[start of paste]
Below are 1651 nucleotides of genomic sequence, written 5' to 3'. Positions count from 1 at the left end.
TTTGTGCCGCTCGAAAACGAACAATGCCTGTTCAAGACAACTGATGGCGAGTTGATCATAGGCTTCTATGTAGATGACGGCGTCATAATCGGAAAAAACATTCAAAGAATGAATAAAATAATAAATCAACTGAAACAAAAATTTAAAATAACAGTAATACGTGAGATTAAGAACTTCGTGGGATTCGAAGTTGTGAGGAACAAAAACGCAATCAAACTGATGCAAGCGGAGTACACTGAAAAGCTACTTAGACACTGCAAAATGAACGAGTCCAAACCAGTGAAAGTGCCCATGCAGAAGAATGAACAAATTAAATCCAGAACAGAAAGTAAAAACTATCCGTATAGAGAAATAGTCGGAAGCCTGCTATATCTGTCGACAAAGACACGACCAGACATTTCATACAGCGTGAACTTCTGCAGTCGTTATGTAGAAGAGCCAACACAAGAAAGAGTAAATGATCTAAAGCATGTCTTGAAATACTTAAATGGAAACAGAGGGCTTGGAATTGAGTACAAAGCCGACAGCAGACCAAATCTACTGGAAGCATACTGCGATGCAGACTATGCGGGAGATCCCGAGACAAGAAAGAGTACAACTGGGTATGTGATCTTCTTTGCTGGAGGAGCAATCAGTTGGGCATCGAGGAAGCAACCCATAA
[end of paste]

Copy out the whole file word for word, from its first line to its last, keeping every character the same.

Below are 1651 nucleotides of genomic sequence, written 5' to 3'. Positions count from 1 at the left end.
TTTGTGCCGCTCGAAAACGAACAATGCCTGTTCAAGACAACTGATGGCGAGTTGATCATAGGCTTCTATGTAGATGACGGCGTCATAATCGGAAAAAACATTCAAAGAATGAATAAAATAATAAATCAACTGAAACAAAAATTTAAAATAACAGTAATACGTGAGATTAAGAACTTCGTGGGATTCGAAGTTGTGAGGAACAAAAACGCAATCAAACTGATGCAAGCGGAGTACACTGAAAAGCTACTTAGACACTGCAAAATGAACGAGTCCAAACCAGTGAAAGTGCCCATGCAGAAGAATGAACAAATTAAATCCAGAACAGAAAGTAAAAACTATCCGTATAGAGAAATAGTCGGAAGCCTGCTATATCTGTCGACAAAGACACGACCAGACATTTCATACAGCGTGAACTTCTGCAGTCGTTATGTAGAAGAGCCAACACAAGAAAGAGTAAATGATCTAAAGCATGTCTTGAAATACTTAAATGGAAACAGAGGGCTTGGAATTGAGTACAAAGCCGACAGCAGACCAAATCTACTGGAAGCATACTGCGATGCAGACTATGCGGGAGATCCCGAGACAAGAAAGAGTACAACTGGGTATGTGATCTTCTTTGCTGGAGGAGCAATCAGTTGGGCATCGAGGAAGCAACCCATAA